These micro-apartments definitely appeal to the Tiny House lover in me. I think we don't see how much of a trap a large living space can be until we downscale dramatically, at which point, the liberating freedom from "things" can suddenly become quite apparent. I once took a tour of a lovely small Frank Lloyd Wright house in Virginia and I was delighted to learn that the late owner felt the smallness of the house forced her to make choices about what was important in her life -- and thus made her a better person.
On the other hand.
These tiny spaces facilitate the ongoing rigging of our world, the systemic theft of real wealth and value from almost everyone except the miniscule percentage at the top. Offer us a tiny place to live and we're less likely to protest all that's been taken from us (and we also become less expensive to the system than a homeless person). There is no such thing as a free market. The poor and desperate will always prefer a cubicle to a park bench, but once we decide the mega-wealthy can set the terms for the living conditions of their tenants, all bets are off.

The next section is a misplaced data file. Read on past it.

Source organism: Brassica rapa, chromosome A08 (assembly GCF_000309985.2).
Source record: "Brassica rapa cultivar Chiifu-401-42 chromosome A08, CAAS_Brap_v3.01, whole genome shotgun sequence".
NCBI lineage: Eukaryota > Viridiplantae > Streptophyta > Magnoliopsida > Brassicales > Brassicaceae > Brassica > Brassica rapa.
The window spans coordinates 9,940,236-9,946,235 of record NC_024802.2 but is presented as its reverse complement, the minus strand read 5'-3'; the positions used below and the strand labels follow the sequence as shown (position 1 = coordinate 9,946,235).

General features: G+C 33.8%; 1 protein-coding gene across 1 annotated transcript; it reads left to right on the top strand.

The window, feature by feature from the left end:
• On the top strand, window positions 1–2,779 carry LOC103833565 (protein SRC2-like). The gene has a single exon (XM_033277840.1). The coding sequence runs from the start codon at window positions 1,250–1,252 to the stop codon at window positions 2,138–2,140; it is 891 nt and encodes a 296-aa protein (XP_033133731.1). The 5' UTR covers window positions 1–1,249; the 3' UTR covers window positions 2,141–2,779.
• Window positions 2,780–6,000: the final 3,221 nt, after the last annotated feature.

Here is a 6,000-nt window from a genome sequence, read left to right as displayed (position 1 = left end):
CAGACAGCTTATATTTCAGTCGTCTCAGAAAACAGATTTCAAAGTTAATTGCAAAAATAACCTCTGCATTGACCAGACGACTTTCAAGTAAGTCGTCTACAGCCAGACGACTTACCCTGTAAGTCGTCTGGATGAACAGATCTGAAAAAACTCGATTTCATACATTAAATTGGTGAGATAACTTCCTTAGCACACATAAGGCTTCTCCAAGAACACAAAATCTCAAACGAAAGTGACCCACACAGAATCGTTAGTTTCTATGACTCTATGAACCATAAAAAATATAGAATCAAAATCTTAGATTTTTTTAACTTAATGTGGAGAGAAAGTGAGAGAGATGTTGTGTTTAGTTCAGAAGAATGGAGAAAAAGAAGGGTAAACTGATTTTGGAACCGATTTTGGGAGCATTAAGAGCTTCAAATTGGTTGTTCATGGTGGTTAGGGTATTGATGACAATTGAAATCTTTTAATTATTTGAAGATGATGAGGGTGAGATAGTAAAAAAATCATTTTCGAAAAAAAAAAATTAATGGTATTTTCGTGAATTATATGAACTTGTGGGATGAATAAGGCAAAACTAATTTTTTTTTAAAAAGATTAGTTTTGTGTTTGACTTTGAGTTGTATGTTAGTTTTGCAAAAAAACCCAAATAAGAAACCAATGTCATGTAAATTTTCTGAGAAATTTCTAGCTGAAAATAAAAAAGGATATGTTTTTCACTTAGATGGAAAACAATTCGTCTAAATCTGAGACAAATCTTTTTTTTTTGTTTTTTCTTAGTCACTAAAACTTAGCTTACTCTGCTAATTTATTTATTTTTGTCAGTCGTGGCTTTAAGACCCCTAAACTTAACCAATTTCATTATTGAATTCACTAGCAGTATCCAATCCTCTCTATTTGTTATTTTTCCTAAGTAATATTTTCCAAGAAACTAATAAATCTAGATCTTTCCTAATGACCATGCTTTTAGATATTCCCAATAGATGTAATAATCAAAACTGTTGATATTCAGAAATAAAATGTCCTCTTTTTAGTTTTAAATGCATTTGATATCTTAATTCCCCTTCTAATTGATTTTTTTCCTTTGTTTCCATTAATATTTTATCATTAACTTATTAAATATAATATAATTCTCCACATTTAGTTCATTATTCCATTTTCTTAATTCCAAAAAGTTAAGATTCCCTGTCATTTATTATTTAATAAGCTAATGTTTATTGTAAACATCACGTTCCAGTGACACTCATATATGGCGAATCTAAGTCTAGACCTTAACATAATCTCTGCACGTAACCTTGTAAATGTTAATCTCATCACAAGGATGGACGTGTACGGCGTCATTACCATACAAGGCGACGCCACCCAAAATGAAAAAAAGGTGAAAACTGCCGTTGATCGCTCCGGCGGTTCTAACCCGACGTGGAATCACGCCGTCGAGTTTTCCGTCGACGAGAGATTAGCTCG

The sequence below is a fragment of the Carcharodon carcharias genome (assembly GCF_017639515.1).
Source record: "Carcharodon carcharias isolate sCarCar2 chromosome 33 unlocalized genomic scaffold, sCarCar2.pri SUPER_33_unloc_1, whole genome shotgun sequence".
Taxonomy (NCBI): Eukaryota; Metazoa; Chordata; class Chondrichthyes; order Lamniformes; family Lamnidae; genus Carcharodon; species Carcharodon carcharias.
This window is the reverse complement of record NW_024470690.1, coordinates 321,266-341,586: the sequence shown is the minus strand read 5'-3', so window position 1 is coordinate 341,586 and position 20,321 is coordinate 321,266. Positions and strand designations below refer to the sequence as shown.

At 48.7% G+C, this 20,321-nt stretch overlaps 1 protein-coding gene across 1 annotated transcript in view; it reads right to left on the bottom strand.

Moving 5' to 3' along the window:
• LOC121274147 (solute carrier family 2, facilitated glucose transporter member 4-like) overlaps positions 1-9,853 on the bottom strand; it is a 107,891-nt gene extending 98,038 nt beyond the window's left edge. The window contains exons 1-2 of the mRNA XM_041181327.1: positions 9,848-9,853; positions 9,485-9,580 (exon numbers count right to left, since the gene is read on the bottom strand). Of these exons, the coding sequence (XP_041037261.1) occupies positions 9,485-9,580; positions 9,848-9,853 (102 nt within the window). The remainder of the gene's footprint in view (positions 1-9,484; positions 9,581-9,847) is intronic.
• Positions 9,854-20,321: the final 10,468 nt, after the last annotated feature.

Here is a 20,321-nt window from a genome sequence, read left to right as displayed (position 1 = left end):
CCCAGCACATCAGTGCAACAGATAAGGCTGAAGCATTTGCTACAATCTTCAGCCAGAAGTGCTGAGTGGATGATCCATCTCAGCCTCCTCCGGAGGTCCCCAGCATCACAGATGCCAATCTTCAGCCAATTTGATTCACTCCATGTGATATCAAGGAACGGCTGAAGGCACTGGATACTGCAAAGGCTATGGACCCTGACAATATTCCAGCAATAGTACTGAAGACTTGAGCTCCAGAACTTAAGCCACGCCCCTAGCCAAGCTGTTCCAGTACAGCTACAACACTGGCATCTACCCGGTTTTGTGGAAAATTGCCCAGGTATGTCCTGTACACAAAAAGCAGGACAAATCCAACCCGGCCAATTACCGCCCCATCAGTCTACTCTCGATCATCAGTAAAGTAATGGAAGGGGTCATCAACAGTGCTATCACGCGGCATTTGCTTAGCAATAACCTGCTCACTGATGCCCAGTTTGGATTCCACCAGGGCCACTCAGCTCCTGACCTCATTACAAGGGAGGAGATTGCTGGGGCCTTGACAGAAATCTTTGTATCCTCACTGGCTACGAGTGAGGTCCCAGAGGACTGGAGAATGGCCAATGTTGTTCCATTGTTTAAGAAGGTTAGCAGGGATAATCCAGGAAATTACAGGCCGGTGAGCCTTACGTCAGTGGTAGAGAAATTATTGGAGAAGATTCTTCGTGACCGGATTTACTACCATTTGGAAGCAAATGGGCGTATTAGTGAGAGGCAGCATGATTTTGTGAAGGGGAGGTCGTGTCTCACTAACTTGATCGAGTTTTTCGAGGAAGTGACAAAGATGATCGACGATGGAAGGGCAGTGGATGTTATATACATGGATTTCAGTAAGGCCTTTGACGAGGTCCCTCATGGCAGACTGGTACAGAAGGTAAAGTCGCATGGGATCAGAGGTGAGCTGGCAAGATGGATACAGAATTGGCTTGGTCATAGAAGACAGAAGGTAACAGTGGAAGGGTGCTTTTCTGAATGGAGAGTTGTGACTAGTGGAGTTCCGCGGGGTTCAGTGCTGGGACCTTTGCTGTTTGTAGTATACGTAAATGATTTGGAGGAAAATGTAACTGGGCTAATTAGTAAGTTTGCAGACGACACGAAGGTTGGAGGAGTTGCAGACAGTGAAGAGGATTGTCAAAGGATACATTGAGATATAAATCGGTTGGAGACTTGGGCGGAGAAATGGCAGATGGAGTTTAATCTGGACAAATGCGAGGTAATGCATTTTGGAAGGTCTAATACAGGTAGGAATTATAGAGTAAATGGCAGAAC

One can foresee a future when all of us will be grateful for a space in a dormitory bunkbed for a mere $300 a month. Beautifully-designed tiny houses are a delicious idea, but they remain a wet dream for downscaling affluents. For poor people around the world, tiny, filthy, shitty spaces are all they ever get.